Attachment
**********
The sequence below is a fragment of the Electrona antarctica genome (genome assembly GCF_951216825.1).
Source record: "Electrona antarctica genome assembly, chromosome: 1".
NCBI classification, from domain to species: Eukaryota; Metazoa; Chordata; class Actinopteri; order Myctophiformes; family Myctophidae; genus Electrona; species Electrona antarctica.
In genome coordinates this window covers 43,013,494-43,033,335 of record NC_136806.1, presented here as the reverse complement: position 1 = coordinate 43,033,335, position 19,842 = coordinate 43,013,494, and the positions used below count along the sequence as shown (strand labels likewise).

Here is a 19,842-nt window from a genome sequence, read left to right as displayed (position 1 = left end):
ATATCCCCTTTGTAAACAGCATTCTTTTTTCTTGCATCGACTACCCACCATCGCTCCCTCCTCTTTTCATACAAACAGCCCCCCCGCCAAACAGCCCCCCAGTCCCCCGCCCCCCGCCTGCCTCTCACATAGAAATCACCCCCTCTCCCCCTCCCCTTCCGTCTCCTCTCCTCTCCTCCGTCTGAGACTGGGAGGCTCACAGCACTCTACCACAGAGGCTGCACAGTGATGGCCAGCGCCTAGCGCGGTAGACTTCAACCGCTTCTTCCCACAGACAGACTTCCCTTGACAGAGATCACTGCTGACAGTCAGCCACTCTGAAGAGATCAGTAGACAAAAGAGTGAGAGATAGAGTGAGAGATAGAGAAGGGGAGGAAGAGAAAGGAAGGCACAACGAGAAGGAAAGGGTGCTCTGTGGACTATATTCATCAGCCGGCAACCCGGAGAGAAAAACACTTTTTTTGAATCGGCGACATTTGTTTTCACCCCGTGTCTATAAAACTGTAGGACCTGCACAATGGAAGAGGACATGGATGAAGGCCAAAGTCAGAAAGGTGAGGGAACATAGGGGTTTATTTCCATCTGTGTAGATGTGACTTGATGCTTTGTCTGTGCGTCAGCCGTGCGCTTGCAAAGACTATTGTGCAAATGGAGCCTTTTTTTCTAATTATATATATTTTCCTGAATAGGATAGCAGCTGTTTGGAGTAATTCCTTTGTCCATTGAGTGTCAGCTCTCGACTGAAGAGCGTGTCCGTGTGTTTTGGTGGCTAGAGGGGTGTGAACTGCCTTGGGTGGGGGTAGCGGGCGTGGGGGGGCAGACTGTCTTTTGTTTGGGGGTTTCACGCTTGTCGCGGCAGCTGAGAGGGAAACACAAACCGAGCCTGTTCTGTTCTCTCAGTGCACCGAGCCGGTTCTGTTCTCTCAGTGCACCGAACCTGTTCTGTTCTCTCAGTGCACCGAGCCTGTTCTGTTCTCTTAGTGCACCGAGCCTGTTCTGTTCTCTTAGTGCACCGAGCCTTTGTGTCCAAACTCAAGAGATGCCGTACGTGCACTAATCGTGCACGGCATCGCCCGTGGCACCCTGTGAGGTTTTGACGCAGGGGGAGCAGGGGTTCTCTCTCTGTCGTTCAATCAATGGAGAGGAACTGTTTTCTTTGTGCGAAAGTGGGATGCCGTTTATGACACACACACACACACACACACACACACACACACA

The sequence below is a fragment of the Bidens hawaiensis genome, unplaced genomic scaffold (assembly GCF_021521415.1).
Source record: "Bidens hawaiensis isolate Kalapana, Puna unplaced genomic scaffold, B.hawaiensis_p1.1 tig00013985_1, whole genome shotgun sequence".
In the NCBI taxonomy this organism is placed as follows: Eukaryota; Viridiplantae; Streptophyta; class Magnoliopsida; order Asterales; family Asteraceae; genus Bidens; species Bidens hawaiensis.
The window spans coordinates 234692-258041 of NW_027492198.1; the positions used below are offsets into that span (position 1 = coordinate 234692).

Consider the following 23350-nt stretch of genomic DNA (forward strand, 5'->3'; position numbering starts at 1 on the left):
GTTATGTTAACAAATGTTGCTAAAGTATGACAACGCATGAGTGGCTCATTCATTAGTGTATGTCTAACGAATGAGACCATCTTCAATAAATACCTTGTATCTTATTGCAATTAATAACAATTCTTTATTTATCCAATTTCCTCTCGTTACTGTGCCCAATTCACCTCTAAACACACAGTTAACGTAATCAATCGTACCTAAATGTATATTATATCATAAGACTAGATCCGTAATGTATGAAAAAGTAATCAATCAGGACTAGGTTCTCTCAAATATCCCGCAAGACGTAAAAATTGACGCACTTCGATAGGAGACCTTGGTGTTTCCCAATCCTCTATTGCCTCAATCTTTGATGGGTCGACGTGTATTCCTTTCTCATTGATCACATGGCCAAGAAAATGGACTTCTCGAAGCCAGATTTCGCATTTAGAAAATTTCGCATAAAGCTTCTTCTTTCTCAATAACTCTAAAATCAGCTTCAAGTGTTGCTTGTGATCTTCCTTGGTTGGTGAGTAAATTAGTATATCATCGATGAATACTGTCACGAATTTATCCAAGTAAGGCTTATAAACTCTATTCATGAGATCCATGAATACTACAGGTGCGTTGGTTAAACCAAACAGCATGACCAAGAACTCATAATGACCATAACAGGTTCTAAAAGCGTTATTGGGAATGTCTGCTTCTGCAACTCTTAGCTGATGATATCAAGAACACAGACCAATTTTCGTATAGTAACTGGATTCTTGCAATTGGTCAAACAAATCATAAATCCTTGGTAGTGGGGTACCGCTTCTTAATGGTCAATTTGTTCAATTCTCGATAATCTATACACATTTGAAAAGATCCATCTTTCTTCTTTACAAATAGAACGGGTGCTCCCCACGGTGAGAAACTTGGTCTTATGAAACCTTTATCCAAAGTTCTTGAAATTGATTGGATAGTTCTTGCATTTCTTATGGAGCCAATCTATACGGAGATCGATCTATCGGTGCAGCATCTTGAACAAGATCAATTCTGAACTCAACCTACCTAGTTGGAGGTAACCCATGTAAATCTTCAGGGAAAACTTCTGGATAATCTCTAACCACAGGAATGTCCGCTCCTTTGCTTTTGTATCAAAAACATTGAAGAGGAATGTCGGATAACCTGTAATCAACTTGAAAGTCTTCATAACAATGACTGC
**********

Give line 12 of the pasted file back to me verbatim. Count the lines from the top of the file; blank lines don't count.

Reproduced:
GTTATGTTAACAAATGTTGCTAAAGTATGACAACGCATGAGTGGCTCATTCATTAGTGTATGTCTAACGAATGAGACCATCTTCAATAAATACCTTGTATCTTATTGCAATTAATAACAATTCTTTATTTATCCAATTTCCTCTCGTTACTGTGCCCAATTCACCTCTAAACACACAGTTAACGTAATCAATCGTACCTAAATGTATATTATATCATAAGACTAGATCCGTAATGTATGAAAAAGTAATCAATCAGGACTAGGTTCTCTCAAATATCCCGCAAGACGTAAAAATTGACGCACTTCGATAGGAGACCTTGGTGTTTCCCAATCCTCTATTGCCTCAATCTTTGATGGGTCGACGTGTATTCCTTTCTCATTGATCACATGGCCAAGAAAATGGACTTCTCGAAGCCAGATTTCGCATTTAGAAAATTTCGCATAAAGCTTCTTCTTTCTCAATAACTCTAAAATCAGCTTCAAGTGTTGCTTGTGATCTTCCTTGGTTGGTGAGTAAATTAGTATATCATCGATGAATACTGTCACGAATTTATCCAAGTAAGGCTTATAAACTCTATTCATGAGATCCATGAATACTACAGGTGCGTTGGTTAAACCAAACAGCATGACCAAGAACTCATAATGACCATAACAGGTTCTAAAAGCGTTATTGGGAATGTCTGCTTCTGCAACTCTTAGCTGATGATATCAAGAACACAGACCAATTTTCGTATAGTAACTGGATTCTTGCAATTGGTCAAACAAATCATAAATCCTTGGTAGTGGGGTACCGCTTCTTAATGGTCAATTTGTTCAATTCTCGATAATCTATACACATTTGAAAAGATCCATCTTTCTTCTTTACAAATAGAACGGGTGCTCCCCACGGTGAGAAACTTGGTCTTATGAAACCTTTATCCAAAGTTCTTGAAATTGATTGGATAGTTCTTGCATTTCTTATGGAGCCAATCTATACGGAGATCGATCTATCGGTGCAGCATCTTGAACAAGATCAATTCTGAACTCAACCTACCTAGTTGGAGGTAACCCATGTAAATCTTCAGGGAAAACTTCTGGATAATCTCTAACCACAGGAATGTCCGCTCCTTTGCTTTTGTATCAAAAACATTGAAGAGGAATGTCGGATAACCTGTAATCAACTTGAAAGTCTTCATAACAATGACTGC